New Jersey children better hold tight to their allowances because those legislative nannies in the Garden State are at it again. As of last July, kids under 13 who ride their bicycles without wearing a helmet are breaking the law. First-time offenders pay $25 to the state; second-time offenders pay $100. To a child, that can mean a lot of lawns mowed and a lot of newspapers delivered.

The Kiddie Helmet Law comes on the heels of one of the most infamous products of modern-day legislation: New Jersey’s law forbidding restaurants from serving runny eggs. While public scorn caused the Runny Eggs Law to be repealed, there is no word yet on whether New Jersey intends to mandate chewing food properly and eating all of one’s peas.

But don’t be surprised if New Jersey passes some such thing as The Proper Rumination and Legume Act of 1993, as long as Governor Jim Florio is in the State House—he’s a classic example of a big-government, tax-and-spend Democrat. After picking up the keys to Drumthwacket, New Jersey’s palatial governor’s mansion. King James the Profligate immediately raised taxes to unprecedented heights. While outrage within New Jersey was immediate and severe, one of the big-city liberal newspapers from out of state that loves to comment on events across the river—the New York Times—hailed the king as a new breed of cutting-edge Democrat and chastised New York Governor Mario Guomo for being too timid in his efforts to stuff state coffers. But like the historical Jacobites, the New York Times underestimated political opposition to its darling sovereign: Florio faces a recently elected, veto-proof Republican majority in both houses and almost certain defeat in 1994. Given Florio’s contempt for the masses, perhaps “Jacobins” might be a more fitting term for his supporters—and what better name for an administrative body charged with enforcing the Kiddie Helmet Law than the “Committee of Public Safety”?

Not surprisingly, another big-city liberal newspaper that loves to comment on events across the river—the Philadelphia Inquirer—waxed rhapsodic about the Kiddie Helmet Law and the coercive power of Big Brother. “Can’t make your kids protect their little heads?” said the Inquirer, “Well, maybe the State can.” The Inquirer shrugged off the cost of a helmet to parents—from $20 to $45, with some helmets costing over $100—and concluded its puff piece by quoting a Kiddie Helmet Law advocate, revealing the mischievous and intrusive mindset of those who are behind such laws: after the meddling gent finishes telling parents of kids who bike about the horrors of riding without a helmet, he “always tell[s] parents of kids in high school that it’s more important to get the kids to wear condoms.” Today bicycle helmets, tomorrow condoms, all in the name of public safety.

From the parents’ perspective, the law is an excessive intrusion of their authority to weigh and determine what activities their children can engage in and what steps their children should take to avoid injury. The Kiddie Helmet Law usurps that role, and does so in a manifestly silly fashion: common experience with kids and bikes clearly shows that the remote incidence of serious harm is greatly outweighed by the inconvenience to thousands upon thousands of children. Kids are on and off bikes ten times a minute, and requiring them to strap on a helmet every time, under penalty of losing the equivalent of, say, a fairly generous First Communion gift, is coercive out of all proportion to the risk of harm. While there may be parents who want to make their kids wear helmets out of an excess of caution, that’s their business. But excessive caution should not be mandated by the state.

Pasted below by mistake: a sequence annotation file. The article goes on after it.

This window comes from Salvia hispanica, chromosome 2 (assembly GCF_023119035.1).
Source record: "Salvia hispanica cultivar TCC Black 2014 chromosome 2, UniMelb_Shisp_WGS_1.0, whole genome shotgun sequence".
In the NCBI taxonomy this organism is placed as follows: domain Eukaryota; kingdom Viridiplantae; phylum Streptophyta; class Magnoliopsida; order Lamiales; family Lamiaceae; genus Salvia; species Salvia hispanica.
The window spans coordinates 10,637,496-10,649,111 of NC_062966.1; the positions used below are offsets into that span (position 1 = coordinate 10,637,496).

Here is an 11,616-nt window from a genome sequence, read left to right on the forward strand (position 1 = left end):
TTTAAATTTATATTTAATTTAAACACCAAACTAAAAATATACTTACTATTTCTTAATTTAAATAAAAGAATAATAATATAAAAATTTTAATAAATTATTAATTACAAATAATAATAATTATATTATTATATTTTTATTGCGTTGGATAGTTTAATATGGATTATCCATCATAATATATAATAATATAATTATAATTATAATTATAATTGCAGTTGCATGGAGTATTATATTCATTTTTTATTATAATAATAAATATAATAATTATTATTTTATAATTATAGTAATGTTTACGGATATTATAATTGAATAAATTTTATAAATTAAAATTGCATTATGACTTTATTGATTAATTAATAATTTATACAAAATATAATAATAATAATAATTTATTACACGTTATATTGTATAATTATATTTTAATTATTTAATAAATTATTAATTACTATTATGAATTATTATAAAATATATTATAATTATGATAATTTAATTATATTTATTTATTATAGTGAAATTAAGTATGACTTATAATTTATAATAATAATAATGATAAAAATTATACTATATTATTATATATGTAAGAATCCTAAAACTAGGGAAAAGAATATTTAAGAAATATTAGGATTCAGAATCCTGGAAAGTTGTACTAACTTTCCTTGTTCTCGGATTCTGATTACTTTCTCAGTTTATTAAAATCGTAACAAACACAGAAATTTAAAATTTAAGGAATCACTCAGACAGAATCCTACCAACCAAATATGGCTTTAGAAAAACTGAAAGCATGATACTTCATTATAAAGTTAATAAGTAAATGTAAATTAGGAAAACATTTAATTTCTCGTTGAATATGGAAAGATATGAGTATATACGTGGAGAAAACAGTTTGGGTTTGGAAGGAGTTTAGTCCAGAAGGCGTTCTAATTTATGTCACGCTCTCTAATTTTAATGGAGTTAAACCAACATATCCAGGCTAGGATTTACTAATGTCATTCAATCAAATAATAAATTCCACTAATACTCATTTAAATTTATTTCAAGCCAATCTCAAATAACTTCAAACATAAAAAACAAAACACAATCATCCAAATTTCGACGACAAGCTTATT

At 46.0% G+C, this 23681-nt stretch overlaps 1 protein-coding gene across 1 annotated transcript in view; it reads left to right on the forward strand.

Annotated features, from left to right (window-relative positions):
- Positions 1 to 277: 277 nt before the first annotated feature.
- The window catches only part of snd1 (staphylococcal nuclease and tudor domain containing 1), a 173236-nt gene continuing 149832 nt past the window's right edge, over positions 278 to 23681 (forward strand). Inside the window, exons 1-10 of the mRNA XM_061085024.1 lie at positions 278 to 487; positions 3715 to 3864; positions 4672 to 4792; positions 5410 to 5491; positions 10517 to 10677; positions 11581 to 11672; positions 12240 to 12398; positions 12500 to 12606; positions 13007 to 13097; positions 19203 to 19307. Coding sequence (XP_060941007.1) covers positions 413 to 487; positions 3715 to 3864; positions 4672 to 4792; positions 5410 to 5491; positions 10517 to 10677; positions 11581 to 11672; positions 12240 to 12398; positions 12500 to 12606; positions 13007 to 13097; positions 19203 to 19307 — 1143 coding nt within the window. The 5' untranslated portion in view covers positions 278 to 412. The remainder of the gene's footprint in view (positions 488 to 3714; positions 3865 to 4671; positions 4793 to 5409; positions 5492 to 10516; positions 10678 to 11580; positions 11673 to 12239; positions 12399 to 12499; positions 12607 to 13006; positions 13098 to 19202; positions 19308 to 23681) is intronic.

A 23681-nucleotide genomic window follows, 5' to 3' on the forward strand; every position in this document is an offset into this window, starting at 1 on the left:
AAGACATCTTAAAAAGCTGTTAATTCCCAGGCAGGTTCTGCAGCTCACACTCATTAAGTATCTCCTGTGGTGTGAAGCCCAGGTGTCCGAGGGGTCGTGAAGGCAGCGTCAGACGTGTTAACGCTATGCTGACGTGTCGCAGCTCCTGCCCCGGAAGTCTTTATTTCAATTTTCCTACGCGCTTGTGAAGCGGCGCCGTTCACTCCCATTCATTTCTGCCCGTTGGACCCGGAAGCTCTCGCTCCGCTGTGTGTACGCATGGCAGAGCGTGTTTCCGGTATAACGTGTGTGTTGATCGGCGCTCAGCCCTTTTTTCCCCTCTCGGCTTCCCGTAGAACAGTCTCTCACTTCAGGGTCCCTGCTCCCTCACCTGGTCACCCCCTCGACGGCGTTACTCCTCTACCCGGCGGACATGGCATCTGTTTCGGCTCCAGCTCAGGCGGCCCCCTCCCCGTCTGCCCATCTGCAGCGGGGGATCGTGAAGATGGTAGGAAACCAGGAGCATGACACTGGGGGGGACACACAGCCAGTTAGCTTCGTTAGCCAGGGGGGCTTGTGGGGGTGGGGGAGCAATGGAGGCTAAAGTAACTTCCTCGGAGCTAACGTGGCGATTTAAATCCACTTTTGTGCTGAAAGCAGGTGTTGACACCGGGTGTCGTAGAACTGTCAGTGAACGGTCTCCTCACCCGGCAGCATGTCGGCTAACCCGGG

More important than the objections of parents is the effect on those to be governed by the law: New Jersey’s children. Children have a very strong sense of justice, and they do not yet understand that it is their destiny, after years of incessant state and federal nagging, to become cowed into complying with the most petty, intrusive, and ultimately numbing laws—from strapping on seatbelts to eating overcooked eggs. While children do not always know what is good for them, there is not a kid in New Jersey who doesn’t know that this law is dumb. If these kids sense that their parents also think the regulation is inane, then they will not only lose respect for the rule of law, but they will lose respect for their impotent parents, who are charged with enforcing such nonsense in their household. More likely than not, children will simply disobey the law, which will effectively make these impressionable young citizens outlaws. To a child, a stupid law is no law at all. If a child is caught and punished under a law that even his parents believe is unjust, the undesirable civics lesson will be even more pronounced.

Of course, this act will have some value in teaching our children about the true nature of law in American society. Some lucky child may grow up to discover the astute legal philosophies of our Western culture—although the odds of a child learning this at public school. where education has been replaced with building self-esteem and paying obeisance to a Culture-of-the-Month, are slim. As the child learns about law, he may recognize that the teachings of Aquinas and Augustine imply that the ill-advised Kiddie Helmet Law failed to bind his conscience and was thus an unjust intrusion of his sovereign will; he may also see his violations of the law as a predictable consequence of human nature when faced with an unjust set of commands. He will then realize what he did not understand in his youth: the legislators in New Jersey who passed the Kiddie Helmet Law possessed as much wisdom as a 10-year-old child. Welcome to America, kid.